Electric cars are the future, there's no doubt about that. Even if you don't want them to be, manufacturers are setting lofty goals and converting their fleets to all-electric. Chevrolet has a goal set for most of its car sales to be electric vehicles by 2035.

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There are benefits to electric vehicles, but there are also a lot of things that the average person doesn't know about them. One of the biggest surprises I learned was how heavy electric vehicles are. I don't mean just a little heavier than an average car, but thousands of pounds heavier.

Stellantis Announces Start of Electric Vehicle Production at Ellesmere Port
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The reason is the heavy batteries in the electric vehicles. It's estimated that electric vehicles cause 2.24 stress on roads than gas-equivalent vehicles. More weight on the asphalt will lead to more wear and potholes, which is something we already have a terrible problem with here in Minnesota.

Traffic Cone in a Pot Hole.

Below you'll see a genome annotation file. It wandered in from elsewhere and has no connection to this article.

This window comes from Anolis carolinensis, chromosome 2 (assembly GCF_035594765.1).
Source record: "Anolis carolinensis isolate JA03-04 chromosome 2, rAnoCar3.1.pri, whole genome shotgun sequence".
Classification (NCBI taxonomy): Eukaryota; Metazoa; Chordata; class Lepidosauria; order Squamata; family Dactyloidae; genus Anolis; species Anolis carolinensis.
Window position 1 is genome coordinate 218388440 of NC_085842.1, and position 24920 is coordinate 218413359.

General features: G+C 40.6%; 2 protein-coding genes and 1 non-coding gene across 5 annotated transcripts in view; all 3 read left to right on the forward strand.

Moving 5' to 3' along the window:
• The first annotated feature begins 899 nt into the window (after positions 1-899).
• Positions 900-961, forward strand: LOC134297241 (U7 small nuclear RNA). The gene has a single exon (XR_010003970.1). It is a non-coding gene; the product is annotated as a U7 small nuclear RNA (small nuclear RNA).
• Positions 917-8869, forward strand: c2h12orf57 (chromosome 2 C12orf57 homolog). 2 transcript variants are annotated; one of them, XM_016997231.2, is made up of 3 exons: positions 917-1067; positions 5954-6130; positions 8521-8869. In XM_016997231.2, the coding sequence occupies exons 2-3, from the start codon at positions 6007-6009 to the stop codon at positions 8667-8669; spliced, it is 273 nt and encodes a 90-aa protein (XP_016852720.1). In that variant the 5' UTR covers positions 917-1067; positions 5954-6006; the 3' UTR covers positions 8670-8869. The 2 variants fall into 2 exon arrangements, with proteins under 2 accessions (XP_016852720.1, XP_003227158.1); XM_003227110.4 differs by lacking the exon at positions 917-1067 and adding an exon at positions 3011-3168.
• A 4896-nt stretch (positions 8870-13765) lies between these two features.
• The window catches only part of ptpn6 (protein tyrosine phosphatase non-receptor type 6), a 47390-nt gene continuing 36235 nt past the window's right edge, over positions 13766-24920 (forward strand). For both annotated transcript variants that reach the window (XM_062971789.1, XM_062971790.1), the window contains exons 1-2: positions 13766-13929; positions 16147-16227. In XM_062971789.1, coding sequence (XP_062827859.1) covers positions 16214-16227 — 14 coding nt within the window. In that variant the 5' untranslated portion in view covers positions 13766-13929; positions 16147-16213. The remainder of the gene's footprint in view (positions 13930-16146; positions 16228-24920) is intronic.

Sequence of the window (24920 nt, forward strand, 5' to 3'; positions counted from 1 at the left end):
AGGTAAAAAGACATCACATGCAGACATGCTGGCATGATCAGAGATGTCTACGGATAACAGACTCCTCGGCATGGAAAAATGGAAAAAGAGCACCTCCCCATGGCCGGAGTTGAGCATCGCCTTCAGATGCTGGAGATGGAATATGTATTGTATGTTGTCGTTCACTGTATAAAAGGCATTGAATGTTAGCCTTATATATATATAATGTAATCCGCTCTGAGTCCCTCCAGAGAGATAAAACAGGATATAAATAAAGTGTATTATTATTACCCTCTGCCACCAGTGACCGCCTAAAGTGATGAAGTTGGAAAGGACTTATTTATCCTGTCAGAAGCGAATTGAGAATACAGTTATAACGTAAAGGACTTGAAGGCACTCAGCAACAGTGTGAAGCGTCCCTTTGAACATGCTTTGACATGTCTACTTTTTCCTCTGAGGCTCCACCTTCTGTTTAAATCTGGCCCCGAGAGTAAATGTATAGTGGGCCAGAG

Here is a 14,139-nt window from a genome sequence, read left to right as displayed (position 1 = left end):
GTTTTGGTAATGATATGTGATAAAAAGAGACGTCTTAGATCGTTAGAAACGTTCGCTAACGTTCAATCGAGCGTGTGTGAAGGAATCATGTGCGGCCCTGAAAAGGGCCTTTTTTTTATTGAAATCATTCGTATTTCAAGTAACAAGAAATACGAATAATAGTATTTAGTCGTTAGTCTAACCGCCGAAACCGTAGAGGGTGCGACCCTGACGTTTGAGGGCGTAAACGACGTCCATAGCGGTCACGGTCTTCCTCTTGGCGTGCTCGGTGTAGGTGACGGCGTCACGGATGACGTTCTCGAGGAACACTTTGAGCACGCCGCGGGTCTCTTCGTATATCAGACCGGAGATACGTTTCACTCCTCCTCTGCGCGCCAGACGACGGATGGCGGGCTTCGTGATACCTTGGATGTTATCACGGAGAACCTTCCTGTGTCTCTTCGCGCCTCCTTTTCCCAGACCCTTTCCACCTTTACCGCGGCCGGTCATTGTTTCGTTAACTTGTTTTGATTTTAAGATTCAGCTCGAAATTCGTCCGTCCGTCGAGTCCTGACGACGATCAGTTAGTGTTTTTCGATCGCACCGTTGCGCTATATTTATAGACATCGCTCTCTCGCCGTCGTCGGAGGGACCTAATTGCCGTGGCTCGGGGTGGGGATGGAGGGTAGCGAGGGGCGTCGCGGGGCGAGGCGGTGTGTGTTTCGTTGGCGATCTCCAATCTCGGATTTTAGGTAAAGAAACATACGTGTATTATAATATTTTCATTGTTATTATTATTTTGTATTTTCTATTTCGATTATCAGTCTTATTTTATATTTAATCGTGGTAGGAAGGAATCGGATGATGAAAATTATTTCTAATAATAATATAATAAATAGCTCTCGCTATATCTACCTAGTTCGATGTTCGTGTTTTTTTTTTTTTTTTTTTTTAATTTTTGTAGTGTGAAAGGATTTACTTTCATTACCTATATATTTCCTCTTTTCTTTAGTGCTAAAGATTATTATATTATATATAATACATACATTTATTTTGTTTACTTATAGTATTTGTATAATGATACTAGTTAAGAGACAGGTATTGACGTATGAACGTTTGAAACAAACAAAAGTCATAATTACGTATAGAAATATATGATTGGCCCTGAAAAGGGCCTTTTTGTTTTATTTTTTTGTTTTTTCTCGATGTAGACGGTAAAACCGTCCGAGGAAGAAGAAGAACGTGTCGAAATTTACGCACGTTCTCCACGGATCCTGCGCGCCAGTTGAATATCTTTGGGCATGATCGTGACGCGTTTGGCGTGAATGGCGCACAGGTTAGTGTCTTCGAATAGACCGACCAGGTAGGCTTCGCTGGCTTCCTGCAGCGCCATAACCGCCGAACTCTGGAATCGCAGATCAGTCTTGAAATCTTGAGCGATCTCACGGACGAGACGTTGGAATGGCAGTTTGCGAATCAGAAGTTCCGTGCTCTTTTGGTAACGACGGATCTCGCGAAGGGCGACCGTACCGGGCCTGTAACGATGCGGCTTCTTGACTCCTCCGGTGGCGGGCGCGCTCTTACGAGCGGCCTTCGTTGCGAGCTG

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Another point to consider is that most of the funding for highways and roads comes from gas taxes through the state when you purchase gas for a vehicle.

Gas Prices Continue To Rise Across The Country
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Yes, there is a surcharge fee of $75 for electric vehicles, but the majority of money raised is still through fees on gasoline. You could argue that electric vehicles aren't paying their fair share.

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Electric Semi-trailers are also being developed. Those will also weigh more, and cause further damage to the roads.

So what's the solution? Electric vehicles are going to be the future, and I would expect more fees and changes to state funding revenue to come down the road. Future improvements in infrastructure will be needed as well.

LOOK: See how much gasoline cost the year you started driving

To find out more about how has the price of gas changed throughout the years, Stacker ran the numbers on the cost of a gallon of gasoline for each of the last 84 years. Using data from the Bureau of Labor Statistics (released in April 2020), we analyzed the average price for a gallon of unleaded regular gasoline from 1976 to 2020 along with the Consumer Price Index (CPI) for unleaded regular gasoline from 1937 to 1976, including the absolute and inflation-adjusted prices for each year.

Read on to explore the cost of gas over time and rediscover just how much a gallon was when you first started driving.